The manager then asked two questions that without the draining of my rain barrel, I would easily have answered or “white lied” my way through.
“Do you need more time to board or a specific seat?”
Now I was in a rigid mental lockstep with no flexibility. Neither question was totally accurate. Now the tears were coming. Seeing my distress, the manager just let me on but now I was totally off my game and unable to recoup.
Flash forward one year. Same airline. I had a ton of anxiety because of the previous trauma but three of my four gate agents were more than generous – one even asking for a card for a colleague with a son with autism! But that fourth agent was rude beyond words asking those two inane questions as though those there are the only two reasons a person needs to pre-board. And I was off my game because I didn’t have my earphones or iPod.
“Do you need more time to board or do you need a special seat”, she spit through her teeth.
“I don’t really need to pre-board for either reason. I need it because of anxiety because I’m autistic,” I replied.
Upon seeing my confusion and panic, she manifested no empathy whatsoever. Sighing heavily, her disgust seeping over the counter like murderous volcanic lava of toxicity, she added, “People get mad about it all the time, but I have to ask because it’s policy. I don’t need your whole life story – just say yes to one of the questions.”
I couldn’t breathe.
She reluctantly handed over the pass but by then it was too late. My rain barrel was empty.
I promptly attempted to board the wrong flight. The gate agent caught me in the jet way. I was painfully aware of my mistake in that way that rattles you to your core. Making such a simple mistake amped my anxiety further. I found my proper gate and boarded heading for a window seat hoping to bury myself in a corner to quietly regroup despite the tears I was fighting to control.
Unfortunately, quiet was not to be had.
The man behind me had a grating voice and did not stop talking from wheels up to touch down.
Nearly useless foam earplugs in, I pressed them tightly into my ears hoping for some reprieve. I was hunched over into the corner of the seat as far from him as I could get. Rather than leaving me alone, the person seated next to me tapped me for the flight attendant to see if I needed a drink. Really? Tears streaming, I asked to be left alone and expressed that it was too loud for me. She apologized.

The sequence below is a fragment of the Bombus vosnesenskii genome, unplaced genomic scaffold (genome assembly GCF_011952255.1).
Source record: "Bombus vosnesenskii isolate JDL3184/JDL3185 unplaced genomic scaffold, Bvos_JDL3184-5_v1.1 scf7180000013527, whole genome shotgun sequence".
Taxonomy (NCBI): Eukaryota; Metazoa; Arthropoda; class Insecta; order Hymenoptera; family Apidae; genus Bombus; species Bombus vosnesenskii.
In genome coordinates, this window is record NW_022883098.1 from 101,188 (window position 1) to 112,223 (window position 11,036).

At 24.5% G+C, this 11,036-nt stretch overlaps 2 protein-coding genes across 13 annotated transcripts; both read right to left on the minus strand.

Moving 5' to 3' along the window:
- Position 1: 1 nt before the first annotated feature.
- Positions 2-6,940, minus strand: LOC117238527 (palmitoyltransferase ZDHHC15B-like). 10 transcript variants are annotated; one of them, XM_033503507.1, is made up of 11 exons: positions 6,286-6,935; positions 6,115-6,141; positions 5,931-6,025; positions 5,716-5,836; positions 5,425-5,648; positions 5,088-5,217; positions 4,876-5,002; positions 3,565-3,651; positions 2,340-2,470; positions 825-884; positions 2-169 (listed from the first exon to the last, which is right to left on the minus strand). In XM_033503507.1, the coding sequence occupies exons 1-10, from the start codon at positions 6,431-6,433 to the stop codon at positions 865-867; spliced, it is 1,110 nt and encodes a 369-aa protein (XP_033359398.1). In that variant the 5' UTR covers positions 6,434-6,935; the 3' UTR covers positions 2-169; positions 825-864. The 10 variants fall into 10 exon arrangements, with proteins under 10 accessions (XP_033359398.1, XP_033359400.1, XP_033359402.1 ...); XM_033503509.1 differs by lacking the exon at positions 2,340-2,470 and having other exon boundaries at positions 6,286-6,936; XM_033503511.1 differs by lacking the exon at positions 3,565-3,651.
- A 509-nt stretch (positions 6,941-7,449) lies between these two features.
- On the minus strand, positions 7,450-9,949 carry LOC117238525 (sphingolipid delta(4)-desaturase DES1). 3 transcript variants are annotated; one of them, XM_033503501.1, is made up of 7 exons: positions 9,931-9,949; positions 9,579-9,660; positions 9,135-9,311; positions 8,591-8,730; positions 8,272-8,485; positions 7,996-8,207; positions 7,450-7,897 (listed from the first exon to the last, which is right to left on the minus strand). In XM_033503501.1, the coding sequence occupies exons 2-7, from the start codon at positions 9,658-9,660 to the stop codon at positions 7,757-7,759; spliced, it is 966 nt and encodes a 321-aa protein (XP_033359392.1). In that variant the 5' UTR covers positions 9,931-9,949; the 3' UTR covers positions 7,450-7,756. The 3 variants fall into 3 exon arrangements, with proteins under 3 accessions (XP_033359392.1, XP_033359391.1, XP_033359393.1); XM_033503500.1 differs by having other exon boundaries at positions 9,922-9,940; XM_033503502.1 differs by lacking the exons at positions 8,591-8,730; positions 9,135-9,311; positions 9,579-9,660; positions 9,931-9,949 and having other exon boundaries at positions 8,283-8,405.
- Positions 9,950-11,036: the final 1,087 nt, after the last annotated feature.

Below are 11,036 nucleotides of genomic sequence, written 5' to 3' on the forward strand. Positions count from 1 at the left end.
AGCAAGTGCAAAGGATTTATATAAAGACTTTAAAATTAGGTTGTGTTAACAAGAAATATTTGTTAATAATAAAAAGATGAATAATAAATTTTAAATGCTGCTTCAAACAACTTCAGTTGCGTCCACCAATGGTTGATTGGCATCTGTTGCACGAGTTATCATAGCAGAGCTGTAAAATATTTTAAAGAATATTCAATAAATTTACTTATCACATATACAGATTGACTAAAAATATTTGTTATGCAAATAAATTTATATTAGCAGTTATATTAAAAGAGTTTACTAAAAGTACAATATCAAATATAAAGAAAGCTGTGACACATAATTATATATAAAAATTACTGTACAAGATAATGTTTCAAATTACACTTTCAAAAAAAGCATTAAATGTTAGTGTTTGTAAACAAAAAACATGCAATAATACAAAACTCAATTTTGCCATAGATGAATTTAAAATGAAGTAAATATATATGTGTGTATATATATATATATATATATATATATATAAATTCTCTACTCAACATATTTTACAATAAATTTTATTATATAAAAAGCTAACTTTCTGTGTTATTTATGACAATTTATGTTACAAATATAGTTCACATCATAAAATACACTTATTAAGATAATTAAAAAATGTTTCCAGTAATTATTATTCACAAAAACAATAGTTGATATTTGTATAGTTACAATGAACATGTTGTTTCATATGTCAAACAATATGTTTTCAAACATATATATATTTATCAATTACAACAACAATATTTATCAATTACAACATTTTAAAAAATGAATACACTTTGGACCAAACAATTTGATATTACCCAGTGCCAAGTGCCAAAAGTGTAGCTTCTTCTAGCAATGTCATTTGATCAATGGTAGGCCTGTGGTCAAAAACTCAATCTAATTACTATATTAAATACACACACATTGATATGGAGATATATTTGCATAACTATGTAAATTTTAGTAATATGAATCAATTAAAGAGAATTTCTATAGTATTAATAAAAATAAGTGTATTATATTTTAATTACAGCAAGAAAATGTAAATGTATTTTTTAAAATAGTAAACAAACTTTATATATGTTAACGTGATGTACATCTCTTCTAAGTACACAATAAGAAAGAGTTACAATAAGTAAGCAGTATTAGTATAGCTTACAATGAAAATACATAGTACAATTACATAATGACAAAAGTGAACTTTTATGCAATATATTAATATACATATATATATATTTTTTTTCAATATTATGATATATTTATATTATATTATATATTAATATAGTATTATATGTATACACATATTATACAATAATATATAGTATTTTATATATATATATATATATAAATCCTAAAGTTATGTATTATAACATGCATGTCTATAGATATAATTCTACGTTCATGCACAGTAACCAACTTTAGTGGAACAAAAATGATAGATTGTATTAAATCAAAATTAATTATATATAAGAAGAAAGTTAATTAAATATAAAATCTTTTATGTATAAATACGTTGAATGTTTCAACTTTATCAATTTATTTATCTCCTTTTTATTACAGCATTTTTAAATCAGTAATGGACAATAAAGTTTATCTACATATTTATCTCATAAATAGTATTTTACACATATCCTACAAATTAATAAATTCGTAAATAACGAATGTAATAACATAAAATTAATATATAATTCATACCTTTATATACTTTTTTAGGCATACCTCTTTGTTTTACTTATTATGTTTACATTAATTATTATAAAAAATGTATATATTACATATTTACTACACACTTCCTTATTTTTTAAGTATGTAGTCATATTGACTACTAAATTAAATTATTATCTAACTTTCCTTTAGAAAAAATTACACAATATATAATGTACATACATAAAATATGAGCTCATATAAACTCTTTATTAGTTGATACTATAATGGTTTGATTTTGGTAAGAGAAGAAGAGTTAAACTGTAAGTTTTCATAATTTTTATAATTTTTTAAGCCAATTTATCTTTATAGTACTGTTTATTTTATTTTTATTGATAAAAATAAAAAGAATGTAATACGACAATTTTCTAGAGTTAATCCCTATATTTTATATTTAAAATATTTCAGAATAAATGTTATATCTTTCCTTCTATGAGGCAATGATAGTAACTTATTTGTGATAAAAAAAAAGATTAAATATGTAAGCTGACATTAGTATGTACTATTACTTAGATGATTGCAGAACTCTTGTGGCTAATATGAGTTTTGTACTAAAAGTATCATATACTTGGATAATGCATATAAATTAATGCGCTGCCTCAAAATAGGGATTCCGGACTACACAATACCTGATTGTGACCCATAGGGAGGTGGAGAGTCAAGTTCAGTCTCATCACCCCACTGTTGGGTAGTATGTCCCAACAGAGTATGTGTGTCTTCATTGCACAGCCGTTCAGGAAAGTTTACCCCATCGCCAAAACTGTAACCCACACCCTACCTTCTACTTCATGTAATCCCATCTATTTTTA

Five minutes later, the flight attendant had the entire plane sing, “Happy Birthday” to her fellow flight attendant.
I was ready to jump out of my skin. I wanted relief. With panic rising within me, I realized that I was beyond the beyond. If I attempted to ask for help, I knew I would lose it – really lose it – in a very big way. And I knew that doing so could take that plane down.
So I suffered. It was a perfect storm.
Despite being paid to teach people that accommodations are necessary and reasonable, I had not followed my own well-earned and familiar advice. I was not adequately prepared. I had slacked and not remembered that these needs were not self-indulgent but critical to my wellness.
Had I not dismissed my needs for supports, I might have been more equipped to deal with Ms. Nastiness. But I set myself up for failure. Yes, she was rude and nasty. Yes, the fight attendant on board was not sensitive. But I failed myself. I thought I had “outgrown my need for support.” What a fool.
It was humbling to experience this. It was a stark reminder that under the right circumstances, no one is “high functioning.” None of us is superior to our authentic selves.
This week I replaced the lost headphones. I purchased a new IPod. I dug out my travel card.
Now I’m ready for you, Ms. Nastiness.
Dena Gassner is a private practice social worker, writer and motivational speaker who specializes in transition-age youth and adult late diagnosis autism related issues. She is also very skilled in addressing issues related to women.
She’s been published in “Scholars with Autism Achieving Dreams” (Ed. Perner), is a frequent contributor to the Autism Society of America’s “Autism Advocate” and does a life weekly broadcast for Autism Brainstorm (autismbrainstorm.org).
Dena blogs at denagassner.com. A long-time advisory board member for ASA and GRASP, Dena is a much in demand speaker and policy advisory on autism achievement.
Dena is the mother to Patrick who lives with autism and is in university, and a daughter, Brooke who is a graphic art designer for a university. Married 20 years,
Dena strives to support others in her journey not outgrowing autism, but growing into it, with the comfort of supports embracing her to higher achievement.